milky bellflower-crocosmia combinationThis tall combination makes a striking focal point in the back of the border during the summer. The violet blue of milky bellflower complements the scarlet red of ‘Lucifer’. The upward thrusting of the sword leaves of ‘Lucifer’ contrast with its own arching stems as well as the rounded heads of milky bellflower. This combination is best in the North because milky bellflower does not tolerate heat well, but in cool climates both plants like full sun and moist, well-drained soil.

Milky Bellflower (Campanula lactiflora var. coerulea)Campanula lactiflora mb

This erect bushy bellflower is perennial and a native to the Caucasus. The violet-blue flowers are bell- shaped and borne in tight terminal clusters three to four inch long. The leaves are two to three inches long, sessile, and narrowly lanceolate. Milky Bellflower is happiest in the North where it can take full sun but can grow well in warmer climates if given partial shade. Plants do not transplant easily but readily self-sow. Spent flowers should be removed before seed set to encourage a second bloom in the fall.

    Bloom Time: Summer (and again in fall with deadheading)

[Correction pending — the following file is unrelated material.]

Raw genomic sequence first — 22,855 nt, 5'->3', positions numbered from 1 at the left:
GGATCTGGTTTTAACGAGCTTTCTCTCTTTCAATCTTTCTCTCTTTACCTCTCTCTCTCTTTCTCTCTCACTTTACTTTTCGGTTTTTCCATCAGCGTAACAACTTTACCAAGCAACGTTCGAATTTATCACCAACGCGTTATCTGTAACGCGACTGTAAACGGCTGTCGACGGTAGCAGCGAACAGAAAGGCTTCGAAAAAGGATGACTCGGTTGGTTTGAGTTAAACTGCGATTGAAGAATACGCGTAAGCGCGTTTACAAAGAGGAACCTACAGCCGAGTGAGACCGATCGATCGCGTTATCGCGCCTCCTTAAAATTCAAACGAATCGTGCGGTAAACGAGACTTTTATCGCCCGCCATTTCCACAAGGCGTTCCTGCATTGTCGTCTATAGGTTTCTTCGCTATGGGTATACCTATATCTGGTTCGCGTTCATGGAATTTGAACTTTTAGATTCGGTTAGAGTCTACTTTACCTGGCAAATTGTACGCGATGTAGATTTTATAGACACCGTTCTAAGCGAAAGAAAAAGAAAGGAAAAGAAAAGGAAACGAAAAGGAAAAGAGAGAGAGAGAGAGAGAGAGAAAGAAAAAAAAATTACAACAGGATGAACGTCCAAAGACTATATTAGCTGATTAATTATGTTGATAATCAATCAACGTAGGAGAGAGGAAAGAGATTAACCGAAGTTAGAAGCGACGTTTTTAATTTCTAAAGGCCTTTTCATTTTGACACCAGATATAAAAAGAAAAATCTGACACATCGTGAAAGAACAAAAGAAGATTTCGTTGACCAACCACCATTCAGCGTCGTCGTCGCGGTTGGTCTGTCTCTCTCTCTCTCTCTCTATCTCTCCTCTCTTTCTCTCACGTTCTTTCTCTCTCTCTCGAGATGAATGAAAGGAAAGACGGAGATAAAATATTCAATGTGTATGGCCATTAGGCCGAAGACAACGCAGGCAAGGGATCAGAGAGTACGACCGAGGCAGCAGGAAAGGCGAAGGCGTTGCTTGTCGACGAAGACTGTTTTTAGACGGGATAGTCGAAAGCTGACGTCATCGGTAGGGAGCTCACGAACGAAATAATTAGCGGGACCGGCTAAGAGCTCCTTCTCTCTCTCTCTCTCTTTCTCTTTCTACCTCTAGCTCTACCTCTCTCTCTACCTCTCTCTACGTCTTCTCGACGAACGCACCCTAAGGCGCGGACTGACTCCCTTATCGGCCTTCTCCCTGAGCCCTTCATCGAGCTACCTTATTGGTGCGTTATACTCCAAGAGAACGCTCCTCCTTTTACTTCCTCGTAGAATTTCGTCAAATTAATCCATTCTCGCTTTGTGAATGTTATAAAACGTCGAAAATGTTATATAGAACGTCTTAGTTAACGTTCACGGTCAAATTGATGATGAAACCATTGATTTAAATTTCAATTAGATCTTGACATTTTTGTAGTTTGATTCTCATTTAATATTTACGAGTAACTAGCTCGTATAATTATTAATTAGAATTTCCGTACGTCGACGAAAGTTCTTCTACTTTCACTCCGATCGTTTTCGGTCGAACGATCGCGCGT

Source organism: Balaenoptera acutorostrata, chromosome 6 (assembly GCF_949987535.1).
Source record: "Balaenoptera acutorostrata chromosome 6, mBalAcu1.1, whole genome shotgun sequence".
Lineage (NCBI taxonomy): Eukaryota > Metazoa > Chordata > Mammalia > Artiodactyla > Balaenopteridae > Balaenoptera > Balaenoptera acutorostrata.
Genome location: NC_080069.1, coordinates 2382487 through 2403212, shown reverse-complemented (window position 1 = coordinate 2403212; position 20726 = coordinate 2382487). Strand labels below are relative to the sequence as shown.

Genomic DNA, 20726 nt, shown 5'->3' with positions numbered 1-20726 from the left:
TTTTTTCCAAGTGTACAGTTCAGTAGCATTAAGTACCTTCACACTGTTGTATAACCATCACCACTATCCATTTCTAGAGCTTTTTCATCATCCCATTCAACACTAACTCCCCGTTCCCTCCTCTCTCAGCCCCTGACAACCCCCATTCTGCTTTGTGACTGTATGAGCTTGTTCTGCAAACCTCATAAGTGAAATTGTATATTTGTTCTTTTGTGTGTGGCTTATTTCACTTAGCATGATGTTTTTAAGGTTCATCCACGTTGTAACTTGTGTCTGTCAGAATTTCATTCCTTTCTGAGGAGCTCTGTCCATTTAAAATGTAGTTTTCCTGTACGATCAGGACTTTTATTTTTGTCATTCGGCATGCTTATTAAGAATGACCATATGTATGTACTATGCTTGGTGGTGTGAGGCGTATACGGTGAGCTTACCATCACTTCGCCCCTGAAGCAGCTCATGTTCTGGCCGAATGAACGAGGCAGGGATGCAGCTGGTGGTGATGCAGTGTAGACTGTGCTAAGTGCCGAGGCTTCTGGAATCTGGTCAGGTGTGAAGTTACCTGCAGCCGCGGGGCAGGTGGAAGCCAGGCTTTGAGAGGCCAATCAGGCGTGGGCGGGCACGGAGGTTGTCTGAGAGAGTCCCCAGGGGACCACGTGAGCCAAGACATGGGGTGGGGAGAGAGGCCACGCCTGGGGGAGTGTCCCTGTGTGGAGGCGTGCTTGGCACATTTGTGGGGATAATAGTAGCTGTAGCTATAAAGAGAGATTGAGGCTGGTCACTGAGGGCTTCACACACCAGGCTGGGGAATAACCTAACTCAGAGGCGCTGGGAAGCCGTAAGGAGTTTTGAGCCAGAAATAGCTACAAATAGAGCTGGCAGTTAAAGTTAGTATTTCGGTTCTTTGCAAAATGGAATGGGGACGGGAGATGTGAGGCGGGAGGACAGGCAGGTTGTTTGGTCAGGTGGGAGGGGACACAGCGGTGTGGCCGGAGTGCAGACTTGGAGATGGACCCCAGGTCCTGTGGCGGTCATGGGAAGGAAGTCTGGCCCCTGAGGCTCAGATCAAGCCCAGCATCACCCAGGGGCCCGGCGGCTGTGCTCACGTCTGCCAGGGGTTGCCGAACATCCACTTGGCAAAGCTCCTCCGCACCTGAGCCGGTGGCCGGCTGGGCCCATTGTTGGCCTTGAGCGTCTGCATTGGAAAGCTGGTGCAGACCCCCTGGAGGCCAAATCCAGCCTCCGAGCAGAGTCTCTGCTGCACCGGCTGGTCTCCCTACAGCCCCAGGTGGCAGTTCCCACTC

Size: 3-5’ H x 3’ W
    Hardiness: Zones 5-7

Montbretia (Crocosmia) ‘Lucifer’Crocosmia Lucifer

When Crocosmia and Curtonus paniculata were bred together the biogeneric ‘Lucifer’ was one of the exceptional results. The bight scarlet-red nodding flowers of ‘Lucifer’ are produced along slender arching stems opening from botton to top.  When the flowers are spent and seeds are formed the stems bearing the seed pods look attractive through winter and are beautiful in dried bouquets. The long sword like leaves are produced in clumps and remain attractive throughout the growing season. Plants are perennial and grow from corms that may need to be lifted after the first frost in Zones 5 and colder.

    Bloom Time: Summer
    Size: 3-4’ H x 1’ W
    Hardiness: Zones 5-9

Plant combinations pointer

By Karen